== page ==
Article

Phylogeny of the Echinoderes coulli-group (Kinorhyncha : Cyclorhagida : Echinoderidae) – a cosmopolitan species group trapped in the intertidal

Invertebrate Systematics, CSIRO Publishing, ISSN 0818-0164

Volume 33, 3, 2019

DOI:10.1071/is18069, Dimensions: pub.1115925214,

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  1. (1) University of Copenhagen, grid.5254.6, KU
  2. (2) Museum für Naturkunde, grid.422371.1
  3. (3) University of KwaZulu-Natal, grid.16463.36
  4. (4) University of British Columbia, grid.17091.3e
  5. (5) Federal University of Paraná, grid.20736.30
  6. (6) National University of Singapore, grid.4280.e

Description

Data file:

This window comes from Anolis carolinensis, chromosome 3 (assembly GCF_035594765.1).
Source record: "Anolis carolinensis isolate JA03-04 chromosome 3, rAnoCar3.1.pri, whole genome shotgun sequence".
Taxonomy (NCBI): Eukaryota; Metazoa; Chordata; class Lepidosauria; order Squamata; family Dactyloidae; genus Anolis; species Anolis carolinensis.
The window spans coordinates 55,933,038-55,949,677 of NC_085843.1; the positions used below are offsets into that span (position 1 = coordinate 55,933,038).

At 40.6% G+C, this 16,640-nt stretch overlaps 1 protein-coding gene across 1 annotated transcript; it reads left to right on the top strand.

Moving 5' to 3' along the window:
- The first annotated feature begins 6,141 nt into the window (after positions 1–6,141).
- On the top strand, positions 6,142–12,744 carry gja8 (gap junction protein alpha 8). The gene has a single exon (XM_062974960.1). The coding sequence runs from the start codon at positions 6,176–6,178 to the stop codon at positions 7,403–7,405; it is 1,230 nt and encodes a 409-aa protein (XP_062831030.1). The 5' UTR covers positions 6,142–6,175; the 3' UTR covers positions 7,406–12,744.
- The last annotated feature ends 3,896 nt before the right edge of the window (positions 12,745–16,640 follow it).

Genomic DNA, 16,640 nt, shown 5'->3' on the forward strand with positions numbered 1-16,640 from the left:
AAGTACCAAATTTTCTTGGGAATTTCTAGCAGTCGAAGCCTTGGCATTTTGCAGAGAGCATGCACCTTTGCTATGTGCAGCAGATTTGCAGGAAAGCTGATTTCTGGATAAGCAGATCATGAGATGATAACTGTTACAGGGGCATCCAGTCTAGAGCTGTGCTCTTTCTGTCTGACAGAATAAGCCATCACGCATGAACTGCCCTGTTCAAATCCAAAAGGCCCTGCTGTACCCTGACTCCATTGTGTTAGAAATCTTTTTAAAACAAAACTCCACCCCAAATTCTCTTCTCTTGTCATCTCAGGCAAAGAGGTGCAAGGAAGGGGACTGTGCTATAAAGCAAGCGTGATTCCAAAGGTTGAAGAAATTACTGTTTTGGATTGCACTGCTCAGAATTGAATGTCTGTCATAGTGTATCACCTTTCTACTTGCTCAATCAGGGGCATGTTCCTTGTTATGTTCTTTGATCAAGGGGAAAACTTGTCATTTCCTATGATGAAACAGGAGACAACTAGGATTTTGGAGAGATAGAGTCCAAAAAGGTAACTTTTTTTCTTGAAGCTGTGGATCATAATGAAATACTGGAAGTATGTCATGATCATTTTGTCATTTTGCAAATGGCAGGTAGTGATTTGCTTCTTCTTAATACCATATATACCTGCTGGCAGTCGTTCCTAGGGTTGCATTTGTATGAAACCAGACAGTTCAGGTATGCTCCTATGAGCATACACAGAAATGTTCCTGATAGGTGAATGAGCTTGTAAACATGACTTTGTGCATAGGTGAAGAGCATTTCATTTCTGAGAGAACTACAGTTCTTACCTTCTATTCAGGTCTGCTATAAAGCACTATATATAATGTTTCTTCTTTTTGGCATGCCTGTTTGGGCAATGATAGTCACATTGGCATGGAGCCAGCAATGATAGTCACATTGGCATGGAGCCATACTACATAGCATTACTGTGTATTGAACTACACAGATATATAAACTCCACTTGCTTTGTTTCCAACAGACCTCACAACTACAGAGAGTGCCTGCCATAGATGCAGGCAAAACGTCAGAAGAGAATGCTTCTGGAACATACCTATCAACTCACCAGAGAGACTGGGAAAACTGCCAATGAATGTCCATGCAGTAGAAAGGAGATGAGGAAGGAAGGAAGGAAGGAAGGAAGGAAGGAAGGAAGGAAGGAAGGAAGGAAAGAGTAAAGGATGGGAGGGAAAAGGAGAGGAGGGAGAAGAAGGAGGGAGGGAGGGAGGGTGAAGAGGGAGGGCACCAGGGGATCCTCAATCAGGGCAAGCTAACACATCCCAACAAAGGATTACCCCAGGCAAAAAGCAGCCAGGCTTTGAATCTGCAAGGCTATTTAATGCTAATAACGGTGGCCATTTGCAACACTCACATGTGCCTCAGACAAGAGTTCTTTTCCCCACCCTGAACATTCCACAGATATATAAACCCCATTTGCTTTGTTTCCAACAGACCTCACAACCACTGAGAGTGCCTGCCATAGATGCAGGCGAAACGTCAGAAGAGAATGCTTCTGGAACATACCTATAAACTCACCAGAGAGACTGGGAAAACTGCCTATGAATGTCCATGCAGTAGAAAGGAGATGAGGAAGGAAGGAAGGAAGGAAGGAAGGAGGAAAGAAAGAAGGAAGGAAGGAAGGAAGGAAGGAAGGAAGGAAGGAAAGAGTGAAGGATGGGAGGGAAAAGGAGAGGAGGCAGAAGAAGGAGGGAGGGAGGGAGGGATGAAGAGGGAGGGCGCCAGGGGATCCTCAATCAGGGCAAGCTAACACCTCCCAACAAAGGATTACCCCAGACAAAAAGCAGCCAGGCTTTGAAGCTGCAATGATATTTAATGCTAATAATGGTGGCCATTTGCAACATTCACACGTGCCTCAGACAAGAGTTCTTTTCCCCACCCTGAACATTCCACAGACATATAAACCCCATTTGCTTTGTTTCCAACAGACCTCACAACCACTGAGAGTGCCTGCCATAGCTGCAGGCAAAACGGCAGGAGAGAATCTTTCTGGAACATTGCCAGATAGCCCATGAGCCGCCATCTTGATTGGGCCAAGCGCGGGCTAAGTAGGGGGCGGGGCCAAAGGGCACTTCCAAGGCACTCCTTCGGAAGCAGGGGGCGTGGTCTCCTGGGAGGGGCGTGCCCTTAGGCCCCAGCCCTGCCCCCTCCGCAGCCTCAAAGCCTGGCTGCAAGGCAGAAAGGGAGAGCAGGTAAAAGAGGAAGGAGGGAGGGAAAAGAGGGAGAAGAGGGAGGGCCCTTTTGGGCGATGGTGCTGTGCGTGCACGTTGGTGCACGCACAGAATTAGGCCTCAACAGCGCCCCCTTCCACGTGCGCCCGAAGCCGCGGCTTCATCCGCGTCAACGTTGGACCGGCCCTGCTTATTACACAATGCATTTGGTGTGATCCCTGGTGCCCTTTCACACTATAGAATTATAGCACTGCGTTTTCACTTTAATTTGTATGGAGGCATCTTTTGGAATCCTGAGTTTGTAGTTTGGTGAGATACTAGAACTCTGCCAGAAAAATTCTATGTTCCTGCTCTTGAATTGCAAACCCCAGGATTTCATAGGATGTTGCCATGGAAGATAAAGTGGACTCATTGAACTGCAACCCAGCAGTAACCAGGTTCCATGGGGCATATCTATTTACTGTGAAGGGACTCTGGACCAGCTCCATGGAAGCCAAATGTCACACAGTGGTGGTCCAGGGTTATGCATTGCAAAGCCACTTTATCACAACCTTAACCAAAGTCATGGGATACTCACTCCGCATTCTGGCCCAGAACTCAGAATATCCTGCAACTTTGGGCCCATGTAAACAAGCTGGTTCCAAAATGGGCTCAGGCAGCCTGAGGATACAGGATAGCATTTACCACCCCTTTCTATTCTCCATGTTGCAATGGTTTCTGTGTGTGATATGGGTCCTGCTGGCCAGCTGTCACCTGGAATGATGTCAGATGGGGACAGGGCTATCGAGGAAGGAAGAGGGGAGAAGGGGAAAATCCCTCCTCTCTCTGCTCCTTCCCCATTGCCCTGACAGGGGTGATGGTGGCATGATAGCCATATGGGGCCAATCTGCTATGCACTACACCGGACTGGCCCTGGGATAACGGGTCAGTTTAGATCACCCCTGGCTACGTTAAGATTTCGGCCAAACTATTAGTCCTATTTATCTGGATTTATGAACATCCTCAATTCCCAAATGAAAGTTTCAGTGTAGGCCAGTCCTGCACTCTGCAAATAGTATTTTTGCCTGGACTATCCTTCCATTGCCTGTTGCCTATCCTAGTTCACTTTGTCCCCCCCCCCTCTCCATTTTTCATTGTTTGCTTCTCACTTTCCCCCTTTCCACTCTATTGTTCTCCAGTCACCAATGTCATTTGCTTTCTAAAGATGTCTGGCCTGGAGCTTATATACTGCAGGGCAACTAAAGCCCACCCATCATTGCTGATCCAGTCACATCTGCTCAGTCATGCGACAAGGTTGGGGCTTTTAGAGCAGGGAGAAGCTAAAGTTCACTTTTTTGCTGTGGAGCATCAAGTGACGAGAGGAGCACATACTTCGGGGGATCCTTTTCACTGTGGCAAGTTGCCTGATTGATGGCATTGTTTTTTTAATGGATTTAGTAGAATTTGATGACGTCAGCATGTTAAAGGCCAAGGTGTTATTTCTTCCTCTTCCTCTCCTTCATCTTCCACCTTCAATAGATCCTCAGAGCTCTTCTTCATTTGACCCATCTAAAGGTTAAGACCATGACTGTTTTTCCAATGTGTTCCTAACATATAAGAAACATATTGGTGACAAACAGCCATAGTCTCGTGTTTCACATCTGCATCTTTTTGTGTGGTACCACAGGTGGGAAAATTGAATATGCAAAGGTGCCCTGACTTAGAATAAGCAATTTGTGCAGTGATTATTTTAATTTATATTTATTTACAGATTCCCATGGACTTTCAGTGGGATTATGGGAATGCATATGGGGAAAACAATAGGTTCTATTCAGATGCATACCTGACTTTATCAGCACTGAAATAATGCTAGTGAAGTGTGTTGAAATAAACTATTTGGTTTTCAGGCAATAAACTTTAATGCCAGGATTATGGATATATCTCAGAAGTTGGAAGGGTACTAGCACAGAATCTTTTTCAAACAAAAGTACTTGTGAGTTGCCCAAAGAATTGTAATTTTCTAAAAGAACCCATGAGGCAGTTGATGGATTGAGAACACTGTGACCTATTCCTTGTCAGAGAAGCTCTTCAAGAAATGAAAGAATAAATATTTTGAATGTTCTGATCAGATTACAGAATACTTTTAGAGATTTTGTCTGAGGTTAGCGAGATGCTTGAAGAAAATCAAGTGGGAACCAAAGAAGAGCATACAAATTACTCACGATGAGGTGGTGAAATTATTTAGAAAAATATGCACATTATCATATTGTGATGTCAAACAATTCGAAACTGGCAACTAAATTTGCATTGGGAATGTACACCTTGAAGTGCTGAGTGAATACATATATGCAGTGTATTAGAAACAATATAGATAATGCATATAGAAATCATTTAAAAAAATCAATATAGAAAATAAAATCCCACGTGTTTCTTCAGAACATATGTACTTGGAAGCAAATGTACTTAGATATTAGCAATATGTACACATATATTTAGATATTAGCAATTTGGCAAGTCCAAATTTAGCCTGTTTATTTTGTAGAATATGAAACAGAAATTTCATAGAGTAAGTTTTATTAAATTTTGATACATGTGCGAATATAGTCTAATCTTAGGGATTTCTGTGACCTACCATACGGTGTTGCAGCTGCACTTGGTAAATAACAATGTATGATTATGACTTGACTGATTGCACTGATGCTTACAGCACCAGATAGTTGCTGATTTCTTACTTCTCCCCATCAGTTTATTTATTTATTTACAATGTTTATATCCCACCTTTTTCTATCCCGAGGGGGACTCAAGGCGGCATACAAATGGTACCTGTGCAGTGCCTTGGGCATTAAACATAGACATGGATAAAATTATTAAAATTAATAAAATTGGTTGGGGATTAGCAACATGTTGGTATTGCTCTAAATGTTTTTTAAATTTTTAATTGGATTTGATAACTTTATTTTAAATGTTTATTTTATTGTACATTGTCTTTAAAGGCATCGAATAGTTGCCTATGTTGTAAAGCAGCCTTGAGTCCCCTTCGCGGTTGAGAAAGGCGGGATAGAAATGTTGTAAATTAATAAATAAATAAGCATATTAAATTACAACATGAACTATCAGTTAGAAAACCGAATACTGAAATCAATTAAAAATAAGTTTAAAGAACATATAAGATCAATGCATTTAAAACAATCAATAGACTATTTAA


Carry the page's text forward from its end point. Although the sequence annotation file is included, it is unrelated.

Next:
Kinorhyncha is a phylum of microscopic, benthic marine invertebrates found throughout the world, from the Arctic to Antarctica and from the intertidal zone to the deep sea. Within the most species-rich genus, Echinoderes, we find a putatively monophyletic species group, the so-called Echinoderes coulli-group. The remarkable morphological similarities of the E. coulli-group species and the fact that the group has a global distribution even though most of the species are restricted to intertidal habitats, has led to the hypothesis that dispersal and speciation within the group has been driven by the process of continental drift. However, this has never been confirmed empirically. With morphology and two molecular loci, COI and 18S, we calculated phylogenetic trees by analysing datasets separately and in combination using Maximum Parsimony, Maximum Likelihood and Bayesian Inference. Using different models of evolution in combination with different statistical approaches, we show that two major clade divergences were consistent with historic drifting of continents, suggesting that vicariance has played an important role for the speciation within the E. coulli-group. Furthermore, we found that reconstructions of past tectonic drifting since the Devonian (416–359 million years ago) were able to explain present species distributions, and suggest that the group originated in a supposedly vast shallow marine environment in north-eastern Gondwana by the mid-late Silurian, 426–416 million years ago.

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